The bottom right inset image is the pen adjustment bolt (circled in blue). Where should I adjust this (and therefore the capsule distance from the base (shown as the large yellow oval) before I begin calibration? Right now, as you can see, I've tried to have the capsule approximately equidistant above the base which equates to about 40% of the total bolt length (bottom right inset blue circle).

Another thing I'm wondering about is the arm, and where it should be placed in relation to the adjustable axle bolt. The arm weight, bottom left circled in red, can be loosened and the pen arm can then move independently of the axle. I've already adjusted this prior. Is there any special position where this should be?

Your clarification on these points would be welcome (sorry if it's confusing, I was going to simply revise my prior post but not able to).

Thanks again!

Jon

Tom.G

First, Taylor is still in business but no longer shows a barograph as a product. You could try an email, including a photo, asking if there is ANY useage or calibration information available. http://taylor-enviro.com/taylor-support/
If you get the run-around from them, you could see if they have a Facebook or Twitter presence and politely ask there for information.

That top view photo on post #11 is quite informative, especially the Set Pen screw. They made it easy to fine-tune the pen center position with that. It also eliminates my comments in post #10 about adjusting the capsule height using the four mounting screws (Green & Violet in your post #11 photos), best leave them alone unless absolutely necessary. (I will update post #10 to reflect that)

The implementation of the Set Pen screw is still unclear. Does the thick black metal piece it is in pivot freely on the screws circled in Blue in post #11?

The following assumes that the Set Pen screw is set approximately correctly, and freely pivots the black metal piece.

You mentioned you are on the 32nd floor of a building. Be aware that barometric pressure is typically reported for Sea Level. If the 1st floor of the building is at Sea level, the 32nd floor would measure 10millibar lower due to altitude. There is a correction table for altitude on pg. 21 of this document:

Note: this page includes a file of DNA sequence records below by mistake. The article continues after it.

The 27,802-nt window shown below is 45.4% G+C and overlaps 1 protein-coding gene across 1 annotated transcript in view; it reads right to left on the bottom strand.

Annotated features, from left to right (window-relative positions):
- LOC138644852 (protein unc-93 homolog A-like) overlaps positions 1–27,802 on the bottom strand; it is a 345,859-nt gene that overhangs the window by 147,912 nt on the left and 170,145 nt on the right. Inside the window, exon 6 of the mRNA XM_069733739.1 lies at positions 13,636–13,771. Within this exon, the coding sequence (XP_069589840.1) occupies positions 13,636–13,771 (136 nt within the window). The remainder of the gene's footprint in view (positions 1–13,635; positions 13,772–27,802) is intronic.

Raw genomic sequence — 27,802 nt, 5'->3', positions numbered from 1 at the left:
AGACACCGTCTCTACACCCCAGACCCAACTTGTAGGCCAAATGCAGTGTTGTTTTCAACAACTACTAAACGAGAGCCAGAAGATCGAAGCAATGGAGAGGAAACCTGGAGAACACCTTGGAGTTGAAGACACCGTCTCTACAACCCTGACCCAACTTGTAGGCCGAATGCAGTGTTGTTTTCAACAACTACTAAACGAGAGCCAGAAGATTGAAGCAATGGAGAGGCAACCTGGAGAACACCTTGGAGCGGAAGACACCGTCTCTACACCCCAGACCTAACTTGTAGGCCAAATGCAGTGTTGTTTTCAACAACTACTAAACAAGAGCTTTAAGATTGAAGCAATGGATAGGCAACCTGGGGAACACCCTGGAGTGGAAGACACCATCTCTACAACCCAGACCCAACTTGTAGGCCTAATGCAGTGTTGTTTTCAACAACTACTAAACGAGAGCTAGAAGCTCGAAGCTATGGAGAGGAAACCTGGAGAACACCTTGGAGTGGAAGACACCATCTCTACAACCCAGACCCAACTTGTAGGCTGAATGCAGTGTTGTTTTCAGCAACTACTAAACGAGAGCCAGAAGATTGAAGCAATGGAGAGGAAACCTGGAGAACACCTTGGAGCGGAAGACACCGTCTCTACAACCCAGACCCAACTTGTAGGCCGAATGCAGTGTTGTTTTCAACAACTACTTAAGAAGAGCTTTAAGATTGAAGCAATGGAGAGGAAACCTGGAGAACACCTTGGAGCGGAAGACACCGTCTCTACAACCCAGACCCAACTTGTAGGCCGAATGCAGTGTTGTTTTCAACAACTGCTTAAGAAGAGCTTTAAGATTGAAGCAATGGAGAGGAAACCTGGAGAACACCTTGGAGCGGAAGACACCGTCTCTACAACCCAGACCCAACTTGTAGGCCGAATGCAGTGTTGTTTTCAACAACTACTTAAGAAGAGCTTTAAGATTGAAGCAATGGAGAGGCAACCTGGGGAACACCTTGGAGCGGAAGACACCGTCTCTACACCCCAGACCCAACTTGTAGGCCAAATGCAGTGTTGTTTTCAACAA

Here is a somewhat simpler
Calibration Procedure
On a day the local barometric pressure is about in the middle of the graph paper.
• Set the Adjustment Screw about to the middle of its range
• Set the Linkage so the Adjustment Screw is parallel to the arm from the capsule
• Loosen the Counterweight (circled in Red in post #12), set the pen to the local barometric pressure, tighten the counterweight
• This would be a good time to check the activity of the Set Pen screw. It can be used for fine adjustment of the pen position
On a day the local pressure is far from the center of the graph paper
End Calibration Procedure

As these adjustments will probably interact a bit, you will have to check to see if the results are satisfactory. However, skip the counterweight & pen adjustment if only small changes are needed. You can't count on that adjustment for fine control.

If you can not get the calibration even close to correct, you may have the wrong graph paper on the drum. See this sight for some more info:
https://www.metcheck.co.uk/blogs/barographs

Of course if you can get details from Taylor, follow their instructions.

The University of Rochester has an archive of Taylor documents dating back to 1851 when the company was founded. A PDF catalog listing of holdings is available at:
https://rbscp.lib.rochester.edu/files/finding-aids/pdf/D120.pdf

You may also find this one interesting, (esp. Part I, Ch.3) Guide to Meteorological Instruments and Methods of Observation:
https://www.weather.gov/media/epz/mesonet/CWOP-WMO8.pdf

Cheers,
Tom

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Hi Tom,

Not 32nd floor, I'm at sea level. The weather station I've been using is online and located about 5 mi away, also at sea level.

The revised calibration procedure you've written above is actually what I've been trying.